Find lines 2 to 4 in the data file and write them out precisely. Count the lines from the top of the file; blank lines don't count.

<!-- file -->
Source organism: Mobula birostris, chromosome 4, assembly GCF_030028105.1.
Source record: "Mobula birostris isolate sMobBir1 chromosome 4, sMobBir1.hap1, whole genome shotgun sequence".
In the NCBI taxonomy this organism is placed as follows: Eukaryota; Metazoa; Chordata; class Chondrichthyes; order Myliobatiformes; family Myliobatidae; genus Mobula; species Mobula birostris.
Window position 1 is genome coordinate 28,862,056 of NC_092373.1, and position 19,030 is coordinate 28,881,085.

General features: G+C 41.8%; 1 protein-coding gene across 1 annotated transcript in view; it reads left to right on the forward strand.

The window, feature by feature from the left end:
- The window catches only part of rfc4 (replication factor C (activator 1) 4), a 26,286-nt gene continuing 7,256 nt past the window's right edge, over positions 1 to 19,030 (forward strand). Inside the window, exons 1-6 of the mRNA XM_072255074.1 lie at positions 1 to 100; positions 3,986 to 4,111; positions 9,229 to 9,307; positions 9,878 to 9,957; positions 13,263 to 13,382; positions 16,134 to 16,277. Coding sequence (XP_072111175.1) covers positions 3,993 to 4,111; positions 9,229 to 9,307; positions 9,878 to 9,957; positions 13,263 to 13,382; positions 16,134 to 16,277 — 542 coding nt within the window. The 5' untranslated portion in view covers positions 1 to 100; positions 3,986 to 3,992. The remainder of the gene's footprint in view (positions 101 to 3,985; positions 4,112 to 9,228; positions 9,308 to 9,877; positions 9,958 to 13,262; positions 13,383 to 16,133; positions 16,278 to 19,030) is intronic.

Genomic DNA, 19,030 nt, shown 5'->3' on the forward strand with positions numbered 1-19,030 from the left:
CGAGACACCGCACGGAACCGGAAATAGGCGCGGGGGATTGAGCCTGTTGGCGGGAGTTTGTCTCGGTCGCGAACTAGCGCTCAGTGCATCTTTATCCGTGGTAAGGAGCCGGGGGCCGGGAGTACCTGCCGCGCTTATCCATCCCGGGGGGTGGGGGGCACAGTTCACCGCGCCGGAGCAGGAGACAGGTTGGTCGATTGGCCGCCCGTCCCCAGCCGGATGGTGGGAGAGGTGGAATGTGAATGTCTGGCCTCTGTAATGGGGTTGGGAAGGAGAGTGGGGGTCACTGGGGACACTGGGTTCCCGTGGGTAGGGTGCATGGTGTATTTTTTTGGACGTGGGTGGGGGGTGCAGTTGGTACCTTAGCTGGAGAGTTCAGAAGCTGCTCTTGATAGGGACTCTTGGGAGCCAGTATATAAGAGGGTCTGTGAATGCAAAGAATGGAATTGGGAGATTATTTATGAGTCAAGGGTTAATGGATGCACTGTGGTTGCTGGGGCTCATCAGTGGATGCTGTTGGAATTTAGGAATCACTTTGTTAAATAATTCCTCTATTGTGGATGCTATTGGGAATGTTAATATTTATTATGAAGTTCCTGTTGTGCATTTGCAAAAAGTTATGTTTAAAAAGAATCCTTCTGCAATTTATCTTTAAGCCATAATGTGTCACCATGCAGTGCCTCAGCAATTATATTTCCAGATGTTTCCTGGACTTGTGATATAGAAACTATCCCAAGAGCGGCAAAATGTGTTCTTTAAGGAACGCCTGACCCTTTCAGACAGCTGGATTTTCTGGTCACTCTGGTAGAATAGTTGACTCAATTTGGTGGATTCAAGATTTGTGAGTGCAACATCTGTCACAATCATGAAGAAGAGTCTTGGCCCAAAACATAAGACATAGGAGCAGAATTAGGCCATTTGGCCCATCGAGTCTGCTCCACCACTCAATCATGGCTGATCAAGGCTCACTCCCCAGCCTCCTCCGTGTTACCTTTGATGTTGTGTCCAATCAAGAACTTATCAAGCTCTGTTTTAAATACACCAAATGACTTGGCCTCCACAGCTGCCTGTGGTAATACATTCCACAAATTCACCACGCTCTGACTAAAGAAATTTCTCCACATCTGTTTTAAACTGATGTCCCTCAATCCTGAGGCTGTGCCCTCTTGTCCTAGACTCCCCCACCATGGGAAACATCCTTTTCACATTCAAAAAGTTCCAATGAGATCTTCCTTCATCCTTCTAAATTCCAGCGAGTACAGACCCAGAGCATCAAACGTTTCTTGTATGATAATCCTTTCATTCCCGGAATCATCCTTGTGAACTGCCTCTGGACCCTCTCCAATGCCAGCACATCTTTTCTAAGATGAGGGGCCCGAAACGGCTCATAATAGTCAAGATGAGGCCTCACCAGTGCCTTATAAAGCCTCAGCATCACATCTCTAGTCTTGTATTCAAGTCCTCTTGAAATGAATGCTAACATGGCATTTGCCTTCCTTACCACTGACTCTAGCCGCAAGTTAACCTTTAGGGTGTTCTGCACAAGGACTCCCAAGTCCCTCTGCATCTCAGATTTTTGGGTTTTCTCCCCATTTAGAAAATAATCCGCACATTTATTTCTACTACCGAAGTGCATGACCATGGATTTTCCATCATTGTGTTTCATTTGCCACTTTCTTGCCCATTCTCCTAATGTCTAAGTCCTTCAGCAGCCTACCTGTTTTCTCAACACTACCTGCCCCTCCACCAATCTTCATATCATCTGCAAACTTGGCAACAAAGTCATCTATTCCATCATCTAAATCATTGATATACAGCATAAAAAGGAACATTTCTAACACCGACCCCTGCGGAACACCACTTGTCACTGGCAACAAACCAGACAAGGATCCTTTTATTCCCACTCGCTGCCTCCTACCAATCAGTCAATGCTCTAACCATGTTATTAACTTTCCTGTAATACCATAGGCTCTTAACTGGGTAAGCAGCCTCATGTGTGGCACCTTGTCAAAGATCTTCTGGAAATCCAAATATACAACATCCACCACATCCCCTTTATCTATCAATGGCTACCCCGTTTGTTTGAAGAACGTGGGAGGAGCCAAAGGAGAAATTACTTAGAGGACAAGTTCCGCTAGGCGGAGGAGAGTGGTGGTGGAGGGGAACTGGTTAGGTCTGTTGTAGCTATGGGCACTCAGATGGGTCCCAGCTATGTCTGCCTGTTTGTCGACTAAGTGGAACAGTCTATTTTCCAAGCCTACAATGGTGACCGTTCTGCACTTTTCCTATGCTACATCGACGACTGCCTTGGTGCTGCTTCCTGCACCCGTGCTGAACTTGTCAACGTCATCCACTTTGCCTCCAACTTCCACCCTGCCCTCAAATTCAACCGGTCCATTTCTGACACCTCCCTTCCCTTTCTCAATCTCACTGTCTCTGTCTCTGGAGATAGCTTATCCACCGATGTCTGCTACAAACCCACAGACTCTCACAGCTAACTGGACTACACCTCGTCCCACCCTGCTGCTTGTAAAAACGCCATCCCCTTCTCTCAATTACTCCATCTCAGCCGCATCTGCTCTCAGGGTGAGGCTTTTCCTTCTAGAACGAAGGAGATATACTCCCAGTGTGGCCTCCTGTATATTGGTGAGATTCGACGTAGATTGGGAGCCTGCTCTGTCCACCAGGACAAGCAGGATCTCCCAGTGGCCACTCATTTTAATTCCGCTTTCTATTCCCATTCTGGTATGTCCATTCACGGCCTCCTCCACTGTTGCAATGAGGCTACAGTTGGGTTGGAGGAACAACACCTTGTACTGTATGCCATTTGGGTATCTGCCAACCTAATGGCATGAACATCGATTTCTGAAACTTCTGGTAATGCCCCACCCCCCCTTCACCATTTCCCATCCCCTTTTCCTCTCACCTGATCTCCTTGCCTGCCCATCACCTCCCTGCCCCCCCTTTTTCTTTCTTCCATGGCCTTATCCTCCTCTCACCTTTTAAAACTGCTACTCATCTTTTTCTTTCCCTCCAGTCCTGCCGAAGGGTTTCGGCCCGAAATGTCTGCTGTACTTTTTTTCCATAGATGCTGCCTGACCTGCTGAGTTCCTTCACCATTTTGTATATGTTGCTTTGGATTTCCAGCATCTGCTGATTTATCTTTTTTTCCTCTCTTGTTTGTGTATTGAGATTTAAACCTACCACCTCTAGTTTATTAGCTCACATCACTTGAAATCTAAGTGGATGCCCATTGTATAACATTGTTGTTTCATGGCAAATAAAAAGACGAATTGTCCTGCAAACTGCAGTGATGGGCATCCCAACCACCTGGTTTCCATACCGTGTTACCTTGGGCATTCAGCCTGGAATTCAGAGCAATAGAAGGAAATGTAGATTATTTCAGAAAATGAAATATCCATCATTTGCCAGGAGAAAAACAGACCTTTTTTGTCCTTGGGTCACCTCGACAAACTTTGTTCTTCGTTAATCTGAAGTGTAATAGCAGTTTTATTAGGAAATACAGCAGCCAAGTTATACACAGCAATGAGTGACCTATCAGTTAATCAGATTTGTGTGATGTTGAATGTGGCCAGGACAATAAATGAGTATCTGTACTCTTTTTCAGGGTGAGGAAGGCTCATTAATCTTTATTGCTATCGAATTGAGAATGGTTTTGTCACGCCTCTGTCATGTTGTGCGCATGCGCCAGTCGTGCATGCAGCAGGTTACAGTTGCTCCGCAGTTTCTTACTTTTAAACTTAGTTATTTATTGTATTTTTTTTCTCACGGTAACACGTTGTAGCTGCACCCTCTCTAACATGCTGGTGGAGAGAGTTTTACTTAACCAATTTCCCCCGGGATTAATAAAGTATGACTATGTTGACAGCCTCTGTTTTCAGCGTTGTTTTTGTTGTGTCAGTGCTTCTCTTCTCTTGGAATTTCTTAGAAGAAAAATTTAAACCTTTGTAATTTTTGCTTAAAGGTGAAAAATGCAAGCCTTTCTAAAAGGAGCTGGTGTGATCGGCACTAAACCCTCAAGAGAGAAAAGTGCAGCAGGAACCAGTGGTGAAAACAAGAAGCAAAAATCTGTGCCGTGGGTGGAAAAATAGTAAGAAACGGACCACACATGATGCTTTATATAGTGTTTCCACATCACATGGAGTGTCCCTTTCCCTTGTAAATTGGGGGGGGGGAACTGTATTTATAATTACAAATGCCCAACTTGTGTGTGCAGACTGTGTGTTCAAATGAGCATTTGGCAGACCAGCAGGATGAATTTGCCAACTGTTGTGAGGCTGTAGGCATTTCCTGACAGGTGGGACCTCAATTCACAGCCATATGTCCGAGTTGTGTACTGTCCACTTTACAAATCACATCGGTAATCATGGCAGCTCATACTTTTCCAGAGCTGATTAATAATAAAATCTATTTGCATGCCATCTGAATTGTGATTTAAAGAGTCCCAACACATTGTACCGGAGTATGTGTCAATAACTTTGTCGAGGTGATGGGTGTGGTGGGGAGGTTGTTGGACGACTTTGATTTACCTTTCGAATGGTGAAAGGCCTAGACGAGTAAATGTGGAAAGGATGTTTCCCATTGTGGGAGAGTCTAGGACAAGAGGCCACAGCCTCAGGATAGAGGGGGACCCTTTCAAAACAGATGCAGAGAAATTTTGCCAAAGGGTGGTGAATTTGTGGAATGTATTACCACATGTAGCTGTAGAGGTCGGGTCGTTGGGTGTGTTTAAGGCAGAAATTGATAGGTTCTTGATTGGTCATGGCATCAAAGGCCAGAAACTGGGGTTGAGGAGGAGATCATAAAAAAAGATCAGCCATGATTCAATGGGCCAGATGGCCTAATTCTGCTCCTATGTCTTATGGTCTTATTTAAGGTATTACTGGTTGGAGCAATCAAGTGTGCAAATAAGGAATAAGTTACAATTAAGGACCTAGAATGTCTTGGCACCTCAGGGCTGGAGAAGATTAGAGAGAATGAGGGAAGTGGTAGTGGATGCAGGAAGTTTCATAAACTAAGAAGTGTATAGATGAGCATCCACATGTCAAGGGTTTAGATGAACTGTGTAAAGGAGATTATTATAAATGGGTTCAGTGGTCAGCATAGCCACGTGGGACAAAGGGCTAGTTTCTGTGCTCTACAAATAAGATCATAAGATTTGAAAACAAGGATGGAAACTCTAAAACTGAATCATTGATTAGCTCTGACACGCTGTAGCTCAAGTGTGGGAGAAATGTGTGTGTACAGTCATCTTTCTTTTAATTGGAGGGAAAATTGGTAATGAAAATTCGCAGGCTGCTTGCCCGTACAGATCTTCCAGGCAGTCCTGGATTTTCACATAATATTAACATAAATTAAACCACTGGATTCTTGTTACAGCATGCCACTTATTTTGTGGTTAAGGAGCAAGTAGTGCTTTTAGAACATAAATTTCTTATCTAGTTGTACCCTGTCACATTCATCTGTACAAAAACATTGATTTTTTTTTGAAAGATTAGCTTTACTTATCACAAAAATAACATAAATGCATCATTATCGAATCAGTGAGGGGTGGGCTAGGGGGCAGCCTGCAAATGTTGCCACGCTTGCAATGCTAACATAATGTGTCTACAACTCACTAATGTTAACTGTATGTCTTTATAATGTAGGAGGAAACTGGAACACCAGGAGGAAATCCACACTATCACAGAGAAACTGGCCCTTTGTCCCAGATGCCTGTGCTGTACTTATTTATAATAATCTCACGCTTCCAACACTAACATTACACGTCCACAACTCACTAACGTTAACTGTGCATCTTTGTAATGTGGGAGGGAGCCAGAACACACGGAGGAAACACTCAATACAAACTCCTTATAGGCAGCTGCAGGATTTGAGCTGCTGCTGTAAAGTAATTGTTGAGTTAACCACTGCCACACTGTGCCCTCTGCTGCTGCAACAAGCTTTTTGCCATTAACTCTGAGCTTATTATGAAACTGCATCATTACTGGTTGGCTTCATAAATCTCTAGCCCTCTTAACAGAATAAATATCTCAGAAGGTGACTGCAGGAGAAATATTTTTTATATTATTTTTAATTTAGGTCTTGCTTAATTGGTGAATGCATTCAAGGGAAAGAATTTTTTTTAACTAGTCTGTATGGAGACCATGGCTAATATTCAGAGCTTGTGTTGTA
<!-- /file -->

Source record: "Mobula birostris isolate sMobBir1 chromosome 4, sMobBir1.hap1, whole genome shotgun sequence".
In the NCBI taxonomy this organism is placed as follows: Eukaryota; Metazoa; Chordata; class Chondrichthyes; order Myliobatiformes; family Myliobatidae; genus Mobula; species Mobula birostris.
Window position 1 is genome coordinate 28,862,056 of NC_092373.1, and position 19,030 is coordinate 28,881,085.